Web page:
As explained in Goal 1, water pollution disproportionately affects the poorest and most vulnerable groups, which exacerbates existing inequalities within and across countries. According to Clement and Meunie [53], social inequalities are crucial in explaining water pollution. Their study detected a significant correlation between water pollution and the Gini index – which is commonly used as a measurement of inequality. Another study by Owusu [54] revealed that the burden of water pollution in poor neighborhoods had social implications (e.g. a sense of stigma) that further intensified inequality. In this context, water pollution control could support inequity reduction.

SDG 11. Sustainable cities and communities: The aim of Goal 11 is to make cities and settlements inclusive, safe, resilient and sustainable. Its targets call for: ensuring access to safe and affordable housing (11.1), transportation (11.2) and public spaces (11.7), enhancing inclusive and sustainable urbanization (11.3), protecting the world’s cultural and natural heritage (11.4) and reducing the number of deaths (11.5) and environmental impacts (11.6) in cities.

Target 11.1 specifically calls for ‘ensuring access for all too adequate, safe and affordable housing and basic services and upgrade slums by 2030’. This means that all people living in cities must have access to basic services, including water and sanitation and slums and other inadequate housing must be upgraded. Water pollution due to lack of proper sanitation is deemed one of the worse aspects of slums [19]. Several researchers have documented that inadequate access to sanitation creates severe disease-related hazards and environmental pollution [55-57]. Govender et al. [58] found out that water pollution from inadequate sanitation played a key role in the incidence of diarrheal disease amongst residents of low-cost housing settlements in Cape Town. That is why Govender et al. consider that an integrated approach is needed to improve housing quality and control water pollution.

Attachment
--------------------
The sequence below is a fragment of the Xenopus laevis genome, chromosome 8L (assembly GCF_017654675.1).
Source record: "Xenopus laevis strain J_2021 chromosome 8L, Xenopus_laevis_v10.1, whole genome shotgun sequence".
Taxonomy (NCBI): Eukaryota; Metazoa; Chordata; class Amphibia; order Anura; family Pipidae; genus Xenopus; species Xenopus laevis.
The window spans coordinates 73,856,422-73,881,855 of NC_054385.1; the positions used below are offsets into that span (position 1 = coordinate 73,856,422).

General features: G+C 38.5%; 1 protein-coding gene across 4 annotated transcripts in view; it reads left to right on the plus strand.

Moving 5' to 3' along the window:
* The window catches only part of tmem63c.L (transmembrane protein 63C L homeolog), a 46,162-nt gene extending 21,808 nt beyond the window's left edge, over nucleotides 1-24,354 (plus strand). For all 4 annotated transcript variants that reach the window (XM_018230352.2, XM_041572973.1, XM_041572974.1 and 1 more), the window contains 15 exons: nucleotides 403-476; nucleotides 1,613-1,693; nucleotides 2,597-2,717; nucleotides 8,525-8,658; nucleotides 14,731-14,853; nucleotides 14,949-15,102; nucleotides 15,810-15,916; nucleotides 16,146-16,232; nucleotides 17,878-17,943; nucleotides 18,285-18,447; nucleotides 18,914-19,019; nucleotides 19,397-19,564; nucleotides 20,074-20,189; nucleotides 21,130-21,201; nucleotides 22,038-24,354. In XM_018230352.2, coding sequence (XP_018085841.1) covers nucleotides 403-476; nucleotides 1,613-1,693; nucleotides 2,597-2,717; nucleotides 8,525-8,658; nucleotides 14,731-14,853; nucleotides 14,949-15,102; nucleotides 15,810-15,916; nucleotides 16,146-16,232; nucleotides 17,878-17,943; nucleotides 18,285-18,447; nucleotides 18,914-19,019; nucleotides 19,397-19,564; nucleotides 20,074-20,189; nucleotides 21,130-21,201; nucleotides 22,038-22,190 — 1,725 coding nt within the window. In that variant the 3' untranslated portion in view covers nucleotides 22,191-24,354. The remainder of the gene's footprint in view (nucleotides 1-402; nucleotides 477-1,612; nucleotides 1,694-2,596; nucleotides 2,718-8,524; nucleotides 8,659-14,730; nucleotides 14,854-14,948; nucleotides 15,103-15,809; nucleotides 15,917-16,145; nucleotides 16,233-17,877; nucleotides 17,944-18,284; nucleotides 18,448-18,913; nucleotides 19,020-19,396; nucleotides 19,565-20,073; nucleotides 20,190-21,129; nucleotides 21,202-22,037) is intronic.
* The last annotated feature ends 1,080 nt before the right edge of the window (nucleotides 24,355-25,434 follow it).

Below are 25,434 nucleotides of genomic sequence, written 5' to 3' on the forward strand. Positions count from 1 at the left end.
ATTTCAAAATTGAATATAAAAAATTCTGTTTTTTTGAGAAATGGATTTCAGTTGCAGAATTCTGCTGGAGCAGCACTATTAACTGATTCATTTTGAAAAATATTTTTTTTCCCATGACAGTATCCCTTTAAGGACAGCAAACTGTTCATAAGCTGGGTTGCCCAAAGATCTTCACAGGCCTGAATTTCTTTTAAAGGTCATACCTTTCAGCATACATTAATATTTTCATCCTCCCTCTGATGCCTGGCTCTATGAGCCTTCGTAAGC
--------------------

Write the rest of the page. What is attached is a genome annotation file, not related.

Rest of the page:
SDG 12. Responsible consumption and production: Goal 12 seeks to ensure sustainable consumption and production patterns, by implementing a framework of programs on sustainable consumption and production (12.1), achieving sustainable management of natural resources (12.2) and chemicals throughout their life cycle (12.4), reducing the global food waste (12.3) and waste generation (12.5), encouraging companies to adopt sustainable practices (12.6), promoting sustainable public procurement practices (12.7) and raising awareness for sustainable development (12.8).

Target 12.4 explicitly mandates to reduce water pollution in order to minimize its damaging effects on human health and the environment. According to the International Resource Panel [59], control of water pollution will require a radical change in consumption and production patterns, as the current model of ‘take-make-dispose’ has shown to burden an already polluted planet. For instance, the ‘solid waste culture’ is reported to aggravate the crisis of water pollution [60]. Gunaruwan and Gunasekara [61] found a relationship between household income and total consumption pattern. Therefore, as the middle class expands worldwide, current consumption patterns will likely lead to increased pollution and resources constraints. That is why, to deal with all types of pollution, responsible consumption and production patterns should be incentivized (e.g. extending products lifespans, promoting sharing-economy initiatives, driving reuse and recycling) [2]. Pollution control will be indispensable to reduce unsustainable use of resources, from water to land and air; and vice versa, cutting contamination will require managing our natural resources in a sustainable manner.